Attended Prayers and recitation in Topography this morning and was taken up upon a sum I did not understand but I managed myself from it with success. Indeed this morning I had only time to go to Brigham’s room and look over some sums when the bell rung so that I could only copy them and study the explanation out myself, in the short time of recitation. After breakfast I went to the reading room where I found the answer of the Intelligencer to my father. It is exceeding lame but handles the subject precisely as I supposed it would, taking the ground of magnanimity and forgiveness of injury.1 I was 249angry at the man’s confounded duplicity, consequently did not finish the article but returned home to study my lesson in Paley, the subject today was human happiness. The author has a simple way of writing his opinion without ornament or finish. He writes directly to the point. Attended recitation after which I employed the time until dinner in reading the lesson for tomorrow.

In the afternoon I wasted one hour in conversation with the students after dinner, so that I could do nothing but look over my Trigonometry for this afternoon before the time for recitation. We attended Mr. Farrar but did not recite very long for as usual he had quantities of students reciting to him. I was taken up and recited very satisfactorily to myself. In fact I have been considerably pleased at my recitations of late, because they stand on so light a foundation and I am always in fear that I shall expose my ignorance. After recitation I came home and wrote my Journal, and also read part of Shakspeare’s Comedy of Love’s Labour’s lost. I was surprised to find with what pleasure I returned to Shakespeare after an absence of three months. I read over all his passages with great eagerness and was astonished at finding myself so soon at the third act. I could not finish it however before the Prayer bell rung. The three first days in the week are employed so closely that I have not a single minute to perform any thing but my regular duties, and a little light reading.

After tea I drilled my section which was a new one as the company men sized2 this Evening again in order to admit the honorary members. But we were disappointed as these did not take their places but, acting most stupidly, remained standing there after they had come out for the purpose. I lost one of my men, Atherton,3 in which from some unaccountable reason I felt considerably angry, my interest having risen to a pretty high degree in him. My section were exceedingly troublesome to me and irritated me most exceedingly. Brigham of my class, supposing that his familiarity authorized him to conduct himself as he pleased, was very disorderly. In fact my passions became very highly roused and my next order would have been that one of them should leave the ranks had not they stopped in time. I was in a continual state of agitation however and was not in the sweetest state of mind when I went down with the rest of the officers as usual for refreshment. Lothrop was in much the same sort of humour. It required only a spark to start the flame and Cunningham illadvisedly applied it. I blazed out instantly and we had quite a warm discussion. It would have become exceeding sharp, had he continued any observations upon the subject. He has an amazingly great idea of the perfection of 250soldiers without recollecting that it is not often that men who have been drilled for so short a time can do so well and he ought rather to be mindful of their excellencies than their trivial faults. He has some foolish ideas about the company which experience only will correct. In consequence of this short dispute however, the evening was very stiff and unpleasant. We became all very grim and did not continue conversation with pleasure. We soon broke up but Lothrop and I sat down before the area near Massachusetts4 and vented our illfeelings for a considerable time and becoming soothed in this way I came home and went to bed. X:15.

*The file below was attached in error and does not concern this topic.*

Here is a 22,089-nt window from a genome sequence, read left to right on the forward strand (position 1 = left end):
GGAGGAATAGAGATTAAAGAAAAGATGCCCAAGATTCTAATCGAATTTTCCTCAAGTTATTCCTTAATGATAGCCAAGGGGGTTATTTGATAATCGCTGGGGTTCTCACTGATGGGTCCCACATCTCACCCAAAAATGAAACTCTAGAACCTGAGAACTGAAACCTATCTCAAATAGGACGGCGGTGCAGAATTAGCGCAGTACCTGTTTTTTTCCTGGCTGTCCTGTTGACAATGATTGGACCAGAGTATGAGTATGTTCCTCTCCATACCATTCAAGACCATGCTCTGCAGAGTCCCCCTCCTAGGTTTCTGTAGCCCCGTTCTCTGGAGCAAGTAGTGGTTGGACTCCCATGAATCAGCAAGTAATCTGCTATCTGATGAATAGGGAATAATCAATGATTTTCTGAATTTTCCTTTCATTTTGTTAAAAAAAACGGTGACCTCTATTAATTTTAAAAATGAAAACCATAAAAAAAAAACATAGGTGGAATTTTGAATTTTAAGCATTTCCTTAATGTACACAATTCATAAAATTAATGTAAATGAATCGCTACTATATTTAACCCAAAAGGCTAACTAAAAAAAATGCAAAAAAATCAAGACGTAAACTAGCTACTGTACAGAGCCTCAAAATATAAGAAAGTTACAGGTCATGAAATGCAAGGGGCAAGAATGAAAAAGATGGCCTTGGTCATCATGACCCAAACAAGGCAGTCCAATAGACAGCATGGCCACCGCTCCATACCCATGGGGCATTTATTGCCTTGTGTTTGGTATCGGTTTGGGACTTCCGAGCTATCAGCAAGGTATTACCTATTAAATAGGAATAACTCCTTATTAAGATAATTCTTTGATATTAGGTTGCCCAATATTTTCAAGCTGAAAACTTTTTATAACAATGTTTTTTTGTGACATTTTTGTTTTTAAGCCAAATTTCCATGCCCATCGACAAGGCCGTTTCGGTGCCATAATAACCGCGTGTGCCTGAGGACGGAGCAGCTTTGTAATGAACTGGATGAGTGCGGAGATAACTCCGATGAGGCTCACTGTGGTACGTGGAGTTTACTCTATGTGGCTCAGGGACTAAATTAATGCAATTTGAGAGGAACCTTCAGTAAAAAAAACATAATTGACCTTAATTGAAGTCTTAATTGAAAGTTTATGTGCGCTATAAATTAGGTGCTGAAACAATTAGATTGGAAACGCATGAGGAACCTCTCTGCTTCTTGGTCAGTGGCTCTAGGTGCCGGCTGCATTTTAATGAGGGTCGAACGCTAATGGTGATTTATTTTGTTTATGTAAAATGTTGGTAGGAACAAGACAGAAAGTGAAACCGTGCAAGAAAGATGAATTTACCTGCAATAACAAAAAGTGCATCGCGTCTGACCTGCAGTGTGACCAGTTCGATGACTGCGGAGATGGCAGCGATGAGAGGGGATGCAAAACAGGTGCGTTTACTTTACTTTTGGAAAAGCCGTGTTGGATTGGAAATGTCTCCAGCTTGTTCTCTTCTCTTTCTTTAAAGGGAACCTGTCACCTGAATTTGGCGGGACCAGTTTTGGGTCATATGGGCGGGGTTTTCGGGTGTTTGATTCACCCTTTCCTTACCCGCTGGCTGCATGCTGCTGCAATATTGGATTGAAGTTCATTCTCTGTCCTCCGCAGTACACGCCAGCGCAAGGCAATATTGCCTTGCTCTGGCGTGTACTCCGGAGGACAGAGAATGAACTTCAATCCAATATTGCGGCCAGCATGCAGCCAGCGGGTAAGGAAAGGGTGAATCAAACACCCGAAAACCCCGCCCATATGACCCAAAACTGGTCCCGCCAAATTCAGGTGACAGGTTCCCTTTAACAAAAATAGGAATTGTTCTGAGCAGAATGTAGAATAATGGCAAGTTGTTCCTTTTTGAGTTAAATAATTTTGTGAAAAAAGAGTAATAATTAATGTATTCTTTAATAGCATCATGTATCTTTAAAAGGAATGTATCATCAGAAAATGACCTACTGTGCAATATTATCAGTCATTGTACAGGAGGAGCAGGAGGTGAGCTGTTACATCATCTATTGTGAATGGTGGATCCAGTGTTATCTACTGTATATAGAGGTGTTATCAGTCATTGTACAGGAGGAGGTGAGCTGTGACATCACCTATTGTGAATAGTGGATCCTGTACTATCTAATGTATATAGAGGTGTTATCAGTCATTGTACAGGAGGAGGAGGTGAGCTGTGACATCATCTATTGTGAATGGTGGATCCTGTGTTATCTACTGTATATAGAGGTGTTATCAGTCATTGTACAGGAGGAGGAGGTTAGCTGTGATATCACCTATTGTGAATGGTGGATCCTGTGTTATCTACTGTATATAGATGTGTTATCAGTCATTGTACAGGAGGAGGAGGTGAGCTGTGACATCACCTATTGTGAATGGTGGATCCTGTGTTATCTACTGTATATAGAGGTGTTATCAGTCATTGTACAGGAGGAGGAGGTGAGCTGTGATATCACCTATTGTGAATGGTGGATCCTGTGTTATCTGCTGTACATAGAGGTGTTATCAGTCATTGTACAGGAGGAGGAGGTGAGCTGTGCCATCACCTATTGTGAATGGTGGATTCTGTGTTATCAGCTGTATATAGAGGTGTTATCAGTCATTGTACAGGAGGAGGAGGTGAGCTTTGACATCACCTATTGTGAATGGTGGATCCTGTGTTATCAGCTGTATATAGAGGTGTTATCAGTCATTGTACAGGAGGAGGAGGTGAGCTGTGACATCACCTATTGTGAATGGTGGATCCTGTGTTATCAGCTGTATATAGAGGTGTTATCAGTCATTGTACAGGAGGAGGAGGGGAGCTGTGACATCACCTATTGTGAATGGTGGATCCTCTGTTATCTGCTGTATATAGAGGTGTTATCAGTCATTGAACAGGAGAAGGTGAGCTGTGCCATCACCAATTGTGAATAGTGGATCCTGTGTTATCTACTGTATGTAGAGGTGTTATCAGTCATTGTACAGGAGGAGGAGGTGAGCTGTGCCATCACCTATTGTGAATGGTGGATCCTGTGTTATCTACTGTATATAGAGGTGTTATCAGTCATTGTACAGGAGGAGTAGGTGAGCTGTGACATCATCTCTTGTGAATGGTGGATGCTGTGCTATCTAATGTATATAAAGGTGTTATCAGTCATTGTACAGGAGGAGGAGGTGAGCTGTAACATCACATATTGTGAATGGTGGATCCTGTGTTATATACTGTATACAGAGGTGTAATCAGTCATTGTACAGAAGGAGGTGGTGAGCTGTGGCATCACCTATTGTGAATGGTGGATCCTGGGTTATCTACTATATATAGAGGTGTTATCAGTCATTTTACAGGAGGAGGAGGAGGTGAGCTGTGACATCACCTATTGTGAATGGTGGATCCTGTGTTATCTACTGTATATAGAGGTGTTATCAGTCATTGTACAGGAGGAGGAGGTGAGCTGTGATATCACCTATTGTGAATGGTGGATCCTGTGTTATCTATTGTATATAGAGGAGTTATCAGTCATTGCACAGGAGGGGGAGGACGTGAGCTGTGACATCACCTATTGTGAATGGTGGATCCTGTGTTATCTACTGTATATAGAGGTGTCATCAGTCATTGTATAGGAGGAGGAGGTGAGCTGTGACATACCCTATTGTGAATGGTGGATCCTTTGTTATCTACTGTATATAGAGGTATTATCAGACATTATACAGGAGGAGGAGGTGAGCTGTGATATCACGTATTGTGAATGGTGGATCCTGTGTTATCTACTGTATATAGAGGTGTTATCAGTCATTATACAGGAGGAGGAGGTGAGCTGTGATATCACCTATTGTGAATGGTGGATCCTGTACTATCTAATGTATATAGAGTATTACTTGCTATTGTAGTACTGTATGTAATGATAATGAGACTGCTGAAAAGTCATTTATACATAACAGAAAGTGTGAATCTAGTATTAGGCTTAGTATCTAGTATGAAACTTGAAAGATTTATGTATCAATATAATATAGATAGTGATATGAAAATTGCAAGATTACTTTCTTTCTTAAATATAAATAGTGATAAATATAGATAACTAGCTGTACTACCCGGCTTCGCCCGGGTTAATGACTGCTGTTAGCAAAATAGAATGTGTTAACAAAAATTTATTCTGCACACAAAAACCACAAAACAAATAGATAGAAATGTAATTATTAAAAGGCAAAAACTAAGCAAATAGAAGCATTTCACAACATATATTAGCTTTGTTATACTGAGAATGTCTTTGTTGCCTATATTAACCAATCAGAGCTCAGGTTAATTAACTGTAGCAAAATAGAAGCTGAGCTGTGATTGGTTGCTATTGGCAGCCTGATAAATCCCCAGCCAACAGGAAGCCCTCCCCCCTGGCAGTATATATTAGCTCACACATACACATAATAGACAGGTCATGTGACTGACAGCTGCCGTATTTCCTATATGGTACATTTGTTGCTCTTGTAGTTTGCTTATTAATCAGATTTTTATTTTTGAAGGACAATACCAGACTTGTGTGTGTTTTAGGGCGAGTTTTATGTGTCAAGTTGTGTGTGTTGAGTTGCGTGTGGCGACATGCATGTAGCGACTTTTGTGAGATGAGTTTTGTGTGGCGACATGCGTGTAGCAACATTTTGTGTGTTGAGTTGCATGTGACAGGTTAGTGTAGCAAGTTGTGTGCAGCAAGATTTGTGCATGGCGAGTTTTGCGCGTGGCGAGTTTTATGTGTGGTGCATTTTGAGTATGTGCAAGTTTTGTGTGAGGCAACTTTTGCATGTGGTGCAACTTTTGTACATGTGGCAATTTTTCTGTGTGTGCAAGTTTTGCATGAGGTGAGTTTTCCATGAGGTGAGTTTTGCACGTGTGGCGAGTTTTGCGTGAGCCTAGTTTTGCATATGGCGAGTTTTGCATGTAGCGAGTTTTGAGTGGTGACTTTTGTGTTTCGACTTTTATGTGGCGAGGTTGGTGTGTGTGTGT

Unappeased by the explanations of the National Intelligencer (see entry for 17 July, and note, above), JQA anonymously published another attack on that newspaper in the National Journal, 13 July 1824, again charging that the editors had garbled the documents concerning the slave trade convention with a view to securing its rejection. The Intelligencer once more defended itself against the accusation of distorting the documents, claiming that it had printed all the papers then available. “With regard to the opposition in the Senate . . . to the Convention,” the editors added, “it is very singular, that, to chastise the Senators who rebelled against the Treaty, the Secretary should have bent his bow at us. . . . We approved the Treaty. . . . But, we allowed the publication of a summary of the arguments in the Senate against the Treaty! Hinc illae lachrymae!” (Daily National Intelligencer, 17 July 1824).


In military terminology, to size means to arrange or draw up men in ranks according to stature.


George Atherton, a sophomcre from Amherst, N.H. ( Harvard Annual Cat., 1823).


Massachusetts Hall in the Harvard Yard.